The Southwestern Historical Quarterly, Volume 61, July 1957 - April, 1958

Zhe F7ormatio of Sibley 's rigade
ad the Marct to New 4exico
MARTIN HARDWICK HALL
ON February 1, 1861, the Texas Secession Convention voted
to take the state out of the Union. Fifteen days later,
General David E. Twiggs, the Federal commander in
Texas, surrendered his department to state officials. By terms of
the capitulation, the nineteen Federal posts were evacuated and
the troops withdrawn. This left the western frontier undefended
against Indians, as well as open to a possible invasion by Union
forces from New Mexico. The Texas authorities took steps to re-
garrison the forts, and Lieutenant Colonel John R. Baylor, com-
manding a portion of the 2nd Regiment Texas Mounted Rifles,
marched to Fort Bliss, the westernmost post in the state.
Baylor reached his destination during the first week of July,
1861.2 Soon after occupying Fort Bliss with his force of 375 men,
he became aware of the danger of offensive action from the Union
forces stationed forty miles to the north at Fort Fillmore, New
Mexico. Instead of complacently waiting for the Federals to at-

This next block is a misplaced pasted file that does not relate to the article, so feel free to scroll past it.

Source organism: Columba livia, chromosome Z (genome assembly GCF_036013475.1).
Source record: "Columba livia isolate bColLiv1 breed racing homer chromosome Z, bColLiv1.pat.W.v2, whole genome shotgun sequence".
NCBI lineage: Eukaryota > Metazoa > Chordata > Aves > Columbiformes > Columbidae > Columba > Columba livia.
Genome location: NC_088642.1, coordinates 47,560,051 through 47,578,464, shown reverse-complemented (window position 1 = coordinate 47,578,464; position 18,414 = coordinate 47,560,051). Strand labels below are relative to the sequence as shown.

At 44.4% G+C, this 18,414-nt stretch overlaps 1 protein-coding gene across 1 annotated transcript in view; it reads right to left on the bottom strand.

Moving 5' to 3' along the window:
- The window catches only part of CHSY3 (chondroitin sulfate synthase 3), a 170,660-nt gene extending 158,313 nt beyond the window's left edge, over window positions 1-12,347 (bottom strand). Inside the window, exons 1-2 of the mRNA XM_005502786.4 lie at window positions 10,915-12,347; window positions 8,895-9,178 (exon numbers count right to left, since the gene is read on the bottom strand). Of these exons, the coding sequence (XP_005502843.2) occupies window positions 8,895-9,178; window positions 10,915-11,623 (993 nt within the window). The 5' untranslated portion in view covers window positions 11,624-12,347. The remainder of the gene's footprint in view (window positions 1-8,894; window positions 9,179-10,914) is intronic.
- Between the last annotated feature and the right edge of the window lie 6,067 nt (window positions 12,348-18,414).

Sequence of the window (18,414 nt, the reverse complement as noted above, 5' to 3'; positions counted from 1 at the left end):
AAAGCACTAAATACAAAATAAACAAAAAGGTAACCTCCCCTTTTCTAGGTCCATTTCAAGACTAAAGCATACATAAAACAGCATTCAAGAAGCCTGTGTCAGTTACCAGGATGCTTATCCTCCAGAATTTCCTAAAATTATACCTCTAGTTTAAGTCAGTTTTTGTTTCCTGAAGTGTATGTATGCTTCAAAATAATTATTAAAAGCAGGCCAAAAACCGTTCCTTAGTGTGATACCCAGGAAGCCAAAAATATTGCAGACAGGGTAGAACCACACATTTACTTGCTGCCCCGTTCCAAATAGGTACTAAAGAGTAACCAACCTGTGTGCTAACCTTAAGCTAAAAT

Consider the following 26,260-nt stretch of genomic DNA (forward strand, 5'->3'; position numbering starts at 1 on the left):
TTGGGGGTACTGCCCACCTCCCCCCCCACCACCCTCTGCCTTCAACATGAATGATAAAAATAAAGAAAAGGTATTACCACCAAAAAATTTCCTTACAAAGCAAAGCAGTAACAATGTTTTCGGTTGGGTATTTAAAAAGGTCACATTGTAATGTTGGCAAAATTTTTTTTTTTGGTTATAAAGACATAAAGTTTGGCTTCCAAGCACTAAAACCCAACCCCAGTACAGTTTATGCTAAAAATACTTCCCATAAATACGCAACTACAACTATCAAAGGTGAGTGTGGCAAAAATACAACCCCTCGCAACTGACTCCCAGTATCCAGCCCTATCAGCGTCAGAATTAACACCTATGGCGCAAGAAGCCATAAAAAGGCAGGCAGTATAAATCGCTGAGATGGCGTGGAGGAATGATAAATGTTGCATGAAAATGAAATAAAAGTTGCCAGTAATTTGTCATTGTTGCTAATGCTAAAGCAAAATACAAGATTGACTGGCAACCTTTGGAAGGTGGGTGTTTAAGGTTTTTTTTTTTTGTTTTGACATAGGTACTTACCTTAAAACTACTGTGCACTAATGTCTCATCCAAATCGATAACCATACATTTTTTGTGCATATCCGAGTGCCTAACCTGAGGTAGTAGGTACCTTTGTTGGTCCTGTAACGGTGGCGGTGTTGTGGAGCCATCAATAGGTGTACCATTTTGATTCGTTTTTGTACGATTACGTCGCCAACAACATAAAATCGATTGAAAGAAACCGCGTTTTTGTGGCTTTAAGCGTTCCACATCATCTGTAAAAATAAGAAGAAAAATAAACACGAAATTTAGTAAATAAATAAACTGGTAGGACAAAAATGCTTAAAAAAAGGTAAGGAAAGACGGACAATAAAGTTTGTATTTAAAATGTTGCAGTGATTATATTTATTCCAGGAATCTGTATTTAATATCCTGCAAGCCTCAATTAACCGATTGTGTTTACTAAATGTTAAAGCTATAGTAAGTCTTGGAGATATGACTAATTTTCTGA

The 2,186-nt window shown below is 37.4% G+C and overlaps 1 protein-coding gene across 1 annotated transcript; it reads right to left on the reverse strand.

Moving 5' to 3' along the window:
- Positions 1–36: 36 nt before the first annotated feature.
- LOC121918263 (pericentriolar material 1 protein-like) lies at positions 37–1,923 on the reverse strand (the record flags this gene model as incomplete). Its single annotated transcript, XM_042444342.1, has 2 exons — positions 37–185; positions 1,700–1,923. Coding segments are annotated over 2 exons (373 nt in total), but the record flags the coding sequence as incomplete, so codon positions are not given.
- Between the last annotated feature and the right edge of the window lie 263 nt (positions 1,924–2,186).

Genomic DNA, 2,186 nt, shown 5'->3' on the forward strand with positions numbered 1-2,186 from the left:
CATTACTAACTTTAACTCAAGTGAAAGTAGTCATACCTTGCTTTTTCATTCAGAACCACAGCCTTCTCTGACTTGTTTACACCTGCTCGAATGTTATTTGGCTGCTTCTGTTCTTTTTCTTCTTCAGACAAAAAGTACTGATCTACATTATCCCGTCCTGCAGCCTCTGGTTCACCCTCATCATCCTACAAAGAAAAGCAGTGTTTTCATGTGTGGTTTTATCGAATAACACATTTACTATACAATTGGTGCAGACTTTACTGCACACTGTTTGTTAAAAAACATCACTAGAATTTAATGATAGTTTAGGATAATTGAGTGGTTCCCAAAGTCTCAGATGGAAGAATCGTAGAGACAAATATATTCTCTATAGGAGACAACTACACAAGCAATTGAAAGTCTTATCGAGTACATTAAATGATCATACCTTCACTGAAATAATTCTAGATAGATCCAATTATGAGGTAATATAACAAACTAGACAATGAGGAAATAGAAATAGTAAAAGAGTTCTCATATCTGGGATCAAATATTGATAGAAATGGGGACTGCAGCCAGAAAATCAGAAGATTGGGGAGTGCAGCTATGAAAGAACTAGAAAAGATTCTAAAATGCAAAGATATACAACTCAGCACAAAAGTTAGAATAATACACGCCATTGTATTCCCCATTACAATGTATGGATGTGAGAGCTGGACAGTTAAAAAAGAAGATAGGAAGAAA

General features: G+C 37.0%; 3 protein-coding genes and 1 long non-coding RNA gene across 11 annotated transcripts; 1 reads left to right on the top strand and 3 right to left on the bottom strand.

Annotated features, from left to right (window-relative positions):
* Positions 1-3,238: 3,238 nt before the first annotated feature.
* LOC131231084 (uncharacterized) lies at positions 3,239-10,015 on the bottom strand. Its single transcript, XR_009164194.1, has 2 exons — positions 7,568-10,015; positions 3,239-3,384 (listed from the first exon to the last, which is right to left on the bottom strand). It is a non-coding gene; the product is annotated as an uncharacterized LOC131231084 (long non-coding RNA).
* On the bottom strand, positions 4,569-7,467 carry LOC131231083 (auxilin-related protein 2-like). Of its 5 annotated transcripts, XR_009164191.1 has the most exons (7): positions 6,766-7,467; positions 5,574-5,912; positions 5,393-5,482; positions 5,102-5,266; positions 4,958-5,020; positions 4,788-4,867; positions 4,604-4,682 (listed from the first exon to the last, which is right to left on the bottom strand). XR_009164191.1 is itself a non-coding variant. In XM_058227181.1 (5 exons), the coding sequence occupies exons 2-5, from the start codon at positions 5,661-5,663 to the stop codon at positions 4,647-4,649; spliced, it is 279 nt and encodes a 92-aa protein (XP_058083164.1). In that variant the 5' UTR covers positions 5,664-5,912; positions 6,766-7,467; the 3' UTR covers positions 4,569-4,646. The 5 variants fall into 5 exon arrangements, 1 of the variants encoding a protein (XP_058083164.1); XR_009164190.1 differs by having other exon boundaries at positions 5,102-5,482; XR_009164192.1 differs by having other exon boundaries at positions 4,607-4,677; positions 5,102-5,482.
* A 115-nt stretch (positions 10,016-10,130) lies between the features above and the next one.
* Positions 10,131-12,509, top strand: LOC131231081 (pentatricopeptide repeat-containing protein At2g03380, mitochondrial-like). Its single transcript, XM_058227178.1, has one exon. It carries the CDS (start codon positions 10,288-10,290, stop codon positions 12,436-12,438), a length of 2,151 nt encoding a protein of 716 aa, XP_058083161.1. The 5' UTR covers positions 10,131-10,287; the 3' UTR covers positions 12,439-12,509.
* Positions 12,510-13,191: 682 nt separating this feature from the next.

tack, Baylor determined to strike first. By the end of July, the
Texan's "lightning" campaign had resulted in the surrender of
most Union troops located in the southern part of New Mexico,
bringing practically the whole of the southern section of that terri-
tory under Confederate control.8 With the danger from enemy
troops temporarily removed, Baylor created a "Provisional Gov-
ernment for the Territory of Arizona," and made himself military
governor. But his force was small and Baylor realized that it would
be only a matter of time before the remaining superior Federal
forces to the north would rally and attempt to eradicate what he
IRobert Underwood Johnson and Clarence Clough Buel (eds.), Battles and
Leaders of the Civil War (4 vols.; New York, 1884-1888), I, 33-39-
2Ibid., II, o103.
sBaylor to Washington, September 21, 1861, War of the Rebellion: A Compila-
tion of the Oficial Records of the Union and Confederate Armies (13o vols.;
Washington, 188o-11ox), Series I, Vol. IV, x7-2o.

Texas State Historical Association. The Southwestern Historical Quarterly, Volume 61, July 1957 - April, 1958. Austin, Texas. The Portal to Texas History. http://texashistory.unt.edu/ark:/67531/metapth101164/. Accessed September 20, 2014.